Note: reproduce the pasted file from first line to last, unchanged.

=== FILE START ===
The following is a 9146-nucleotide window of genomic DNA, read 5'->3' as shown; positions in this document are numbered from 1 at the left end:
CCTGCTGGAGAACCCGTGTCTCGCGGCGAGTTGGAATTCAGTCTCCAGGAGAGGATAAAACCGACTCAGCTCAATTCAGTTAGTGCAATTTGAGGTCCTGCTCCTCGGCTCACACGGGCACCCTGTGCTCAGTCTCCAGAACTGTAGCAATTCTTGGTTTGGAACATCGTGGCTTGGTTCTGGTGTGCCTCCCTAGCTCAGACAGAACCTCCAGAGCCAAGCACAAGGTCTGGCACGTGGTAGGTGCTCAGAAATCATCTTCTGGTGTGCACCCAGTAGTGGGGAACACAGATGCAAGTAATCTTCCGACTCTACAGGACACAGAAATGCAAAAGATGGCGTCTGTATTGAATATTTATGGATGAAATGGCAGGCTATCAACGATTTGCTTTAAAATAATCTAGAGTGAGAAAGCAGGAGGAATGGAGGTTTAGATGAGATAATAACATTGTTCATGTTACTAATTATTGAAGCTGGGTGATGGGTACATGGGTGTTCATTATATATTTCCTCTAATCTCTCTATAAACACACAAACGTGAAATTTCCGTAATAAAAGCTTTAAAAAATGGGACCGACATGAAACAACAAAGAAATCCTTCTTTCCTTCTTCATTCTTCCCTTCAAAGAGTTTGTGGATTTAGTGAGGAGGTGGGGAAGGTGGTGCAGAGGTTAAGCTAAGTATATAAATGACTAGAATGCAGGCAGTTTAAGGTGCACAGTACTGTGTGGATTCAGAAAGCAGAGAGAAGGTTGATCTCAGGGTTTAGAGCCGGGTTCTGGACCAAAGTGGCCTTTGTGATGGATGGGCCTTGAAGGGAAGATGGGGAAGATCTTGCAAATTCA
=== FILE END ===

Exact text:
The following is a 9146-nucleotide window of genomic DNA, read 5'->3' as shown; positions in this document are numbered from 1 at the left end:
CCTGCTGGAGAACCCGTGTCTCGCGGCGAGTTGGAATTCAGTCTCCAGGAGAGGATAAAACCGACTCAGCTCAATTCAGTTAGTGCAATTTGAGGTCCTGCTCCTCGGCTCACACGGGCACCCTGTGCTCAGTCTCCAGAACTGTAGCAATTCTTGGTTTGGAACATCGTGGCTTGGTTCTGGTGTGCCTCCCTAGCTCAGACAGAACCTCCAGAGCCAAGCACAAGGTCTGGCACGTGGTAGGTGCTCAGAAATCATCTTCTGGTGTGCACCCAGTAGTGGGGAACACAGATGCAAGTAATCTTCCGACTCTACAGGACACAGAAATGCAAAAGATGGCGTCTGTATTGAATATTTATGGATGAAATGGCAGGCTATCAACGATTTGCTTTAAAATAATCTAGAGTGAGAAAGCAGGAGGAATGGAGGTTTAGATGAGATAATAACATTGTTCATGTTACTAATTATTGAAGCTGGGTGATGGGTACATGGGTGTTCATTATATATTTCCTCTAATCTCTCTATAAACACACAAACGTGAAATTTCCGTAATAAAAGCTTTAAAAAATGGGACCGACATGAAACAACAAAGAAATCCTTCTTTCCTTCTTCATTCTTCCCTTCAAAGAGTTTGTGGATTTAGTGAGGAGGTGGGGAAGGTGGTGCAGAGGTTAAGCTAAGTATATAAATGACTAGAATGCAGGCAGTTTAAGGTGCACAGTACTGTGTGGATTCAGAAAGCAGAGAGAAGGTTGATCTCAGGGTTTAGAGCCGGGTTCTGGACCAAAGTGGCCTTTGTGATGGATGGGCCTTGAAGGGAAGATGGGGAAGATCTTGCAAATTCA